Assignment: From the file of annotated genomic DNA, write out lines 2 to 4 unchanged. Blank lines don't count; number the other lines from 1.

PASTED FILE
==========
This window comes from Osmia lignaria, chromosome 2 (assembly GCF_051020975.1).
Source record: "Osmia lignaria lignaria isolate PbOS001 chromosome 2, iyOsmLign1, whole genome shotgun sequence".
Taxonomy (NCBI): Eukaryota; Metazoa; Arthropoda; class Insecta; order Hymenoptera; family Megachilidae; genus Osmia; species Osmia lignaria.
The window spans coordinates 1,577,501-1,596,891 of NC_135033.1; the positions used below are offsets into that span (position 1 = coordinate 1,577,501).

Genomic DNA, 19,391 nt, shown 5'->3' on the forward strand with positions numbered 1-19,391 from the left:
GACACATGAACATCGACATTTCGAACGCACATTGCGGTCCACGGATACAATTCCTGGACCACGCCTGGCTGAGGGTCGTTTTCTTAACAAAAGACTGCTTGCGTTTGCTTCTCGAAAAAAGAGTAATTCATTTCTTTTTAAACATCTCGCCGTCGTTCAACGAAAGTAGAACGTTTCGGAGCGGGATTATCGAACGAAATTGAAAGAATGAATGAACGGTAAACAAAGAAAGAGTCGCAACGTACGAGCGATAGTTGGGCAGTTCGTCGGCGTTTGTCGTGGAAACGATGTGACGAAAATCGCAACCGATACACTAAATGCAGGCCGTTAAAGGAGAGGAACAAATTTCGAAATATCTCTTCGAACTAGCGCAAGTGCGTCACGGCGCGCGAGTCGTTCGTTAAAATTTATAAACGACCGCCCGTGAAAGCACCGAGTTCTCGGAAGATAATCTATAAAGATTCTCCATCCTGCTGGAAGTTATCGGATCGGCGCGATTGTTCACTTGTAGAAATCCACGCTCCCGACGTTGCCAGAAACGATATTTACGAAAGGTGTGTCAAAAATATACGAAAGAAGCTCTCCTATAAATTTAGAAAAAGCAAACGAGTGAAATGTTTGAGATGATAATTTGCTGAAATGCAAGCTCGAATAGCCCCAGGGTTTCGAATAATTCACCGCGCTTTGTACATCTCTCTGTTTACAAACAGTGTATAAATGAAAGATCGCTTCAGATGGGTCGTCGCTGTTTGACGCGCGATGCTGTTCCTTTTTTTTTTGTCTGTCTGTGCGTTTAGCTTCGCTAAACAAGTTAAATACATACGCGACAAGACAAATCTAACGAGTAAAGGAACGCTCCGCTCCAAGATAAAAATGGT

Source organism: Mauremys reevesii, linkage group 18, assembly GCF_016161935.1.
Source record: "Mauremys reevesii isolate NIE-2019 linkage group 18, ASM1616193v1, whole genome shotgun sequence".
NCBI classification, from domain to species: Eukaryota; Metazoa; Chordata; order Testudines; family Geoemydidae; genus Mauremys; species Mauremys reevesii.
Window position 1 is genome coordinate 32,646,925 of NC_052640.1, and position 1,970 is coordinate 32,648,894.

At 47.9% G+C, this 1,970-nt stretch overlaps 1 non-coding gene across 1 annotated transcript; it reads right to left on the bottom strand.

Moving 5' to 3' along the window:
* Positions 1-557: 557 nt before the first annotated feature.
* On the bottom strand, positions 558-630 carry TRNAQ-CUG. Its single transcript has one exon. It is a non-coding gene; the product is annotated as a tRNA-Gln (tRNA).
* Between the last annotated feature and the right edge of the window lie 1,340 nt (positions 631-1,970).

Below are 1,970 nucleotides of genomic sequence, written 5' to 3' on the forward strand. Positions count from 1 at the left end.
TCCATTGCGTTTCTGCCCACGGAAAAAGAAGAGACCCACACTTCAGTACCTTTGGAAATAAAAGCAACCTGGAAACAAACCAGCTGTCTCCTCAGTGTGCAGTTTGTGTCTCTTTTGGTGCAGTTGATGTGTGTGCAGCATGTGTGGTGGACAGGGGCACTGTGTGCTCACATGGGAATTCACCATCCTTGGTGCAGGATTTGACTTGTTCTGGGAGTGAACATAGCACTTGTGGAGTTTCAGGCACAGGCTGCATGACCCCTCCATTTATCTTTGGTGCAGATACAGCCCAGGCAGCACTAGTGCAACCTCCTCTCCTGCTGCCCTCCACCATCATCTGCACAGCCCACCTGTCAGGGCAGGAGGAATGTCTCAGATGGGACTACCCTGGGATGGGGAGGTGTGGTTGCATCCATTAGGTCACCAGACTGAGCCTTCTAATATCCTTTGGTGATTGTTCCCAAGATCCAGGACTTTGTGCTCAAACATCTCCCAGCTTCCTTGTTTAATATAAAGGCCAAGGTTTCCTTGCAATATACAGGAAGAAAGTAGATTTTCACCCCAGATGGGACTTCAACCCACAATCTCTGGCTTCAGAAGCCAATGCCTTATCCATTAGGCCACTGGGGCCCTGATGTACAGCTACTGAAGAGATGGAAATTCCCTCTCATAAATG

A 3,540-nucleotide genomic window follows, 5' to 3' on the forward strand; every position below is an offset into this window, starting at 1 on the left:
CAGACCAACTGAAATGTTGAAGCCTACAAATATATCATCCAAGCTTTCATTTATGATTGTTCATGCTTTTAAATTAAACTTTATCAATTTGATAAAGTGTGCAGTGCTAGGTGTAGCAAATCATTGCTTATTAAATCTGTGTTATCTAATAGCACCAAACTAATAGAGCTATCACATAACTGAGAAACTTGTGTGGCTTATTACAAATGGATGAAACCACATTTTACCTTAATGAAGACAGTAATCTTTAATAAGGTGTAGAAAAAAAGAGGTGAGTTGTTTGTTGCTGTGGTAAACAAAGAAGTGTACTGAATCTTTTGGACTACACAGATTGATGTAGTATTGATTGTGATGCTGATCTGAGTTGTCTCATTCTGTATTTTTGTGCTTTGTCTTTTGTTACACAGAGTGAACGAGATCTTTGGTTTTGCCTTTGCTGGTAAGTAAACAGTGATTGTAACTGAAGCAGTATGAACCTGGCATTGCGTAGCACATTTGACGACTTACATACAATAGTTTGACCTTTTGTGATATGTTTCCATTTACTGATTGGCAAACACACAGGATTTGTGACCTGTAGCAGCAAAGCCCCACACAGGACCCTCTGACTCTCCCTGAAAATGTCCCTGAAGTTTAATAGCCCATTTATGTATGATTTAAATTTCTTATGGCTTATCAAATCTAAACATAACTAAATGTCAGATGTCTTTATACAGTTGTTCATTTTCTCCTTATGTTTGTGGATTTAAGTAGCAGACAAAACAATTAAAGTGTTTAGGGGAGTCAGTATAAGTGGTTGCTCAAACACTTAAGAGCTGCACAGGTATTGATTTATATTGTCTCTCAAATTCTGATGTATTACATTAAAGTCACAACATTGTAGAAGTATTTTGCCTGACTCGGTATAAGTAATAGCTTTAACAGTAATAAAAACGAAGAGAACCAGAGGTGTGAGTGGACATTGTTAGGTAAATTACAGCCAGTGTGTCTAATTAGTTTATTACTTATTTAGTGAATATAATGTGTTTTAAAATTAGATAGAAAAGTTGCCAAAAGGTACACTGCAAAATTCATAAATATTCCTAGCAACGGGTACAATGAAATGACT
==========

Source record: "Osmia lignaria lignaria isolate PbOS001 chromosome 2, iyOsmLign1, whole genome shotgun sequence".
Taxonomy (NCBI): Eukaryota; Metazoa; Arthropoda; class Insecta; order Hymenoptera; family Megachilidae; genus Osmia; species Osmia lignaria.
The window spans coordinates 1,577,501-1,596,891 of NC_135033.1; the positions used below are offsets into that span (position 1 = coordinate 1,577,501).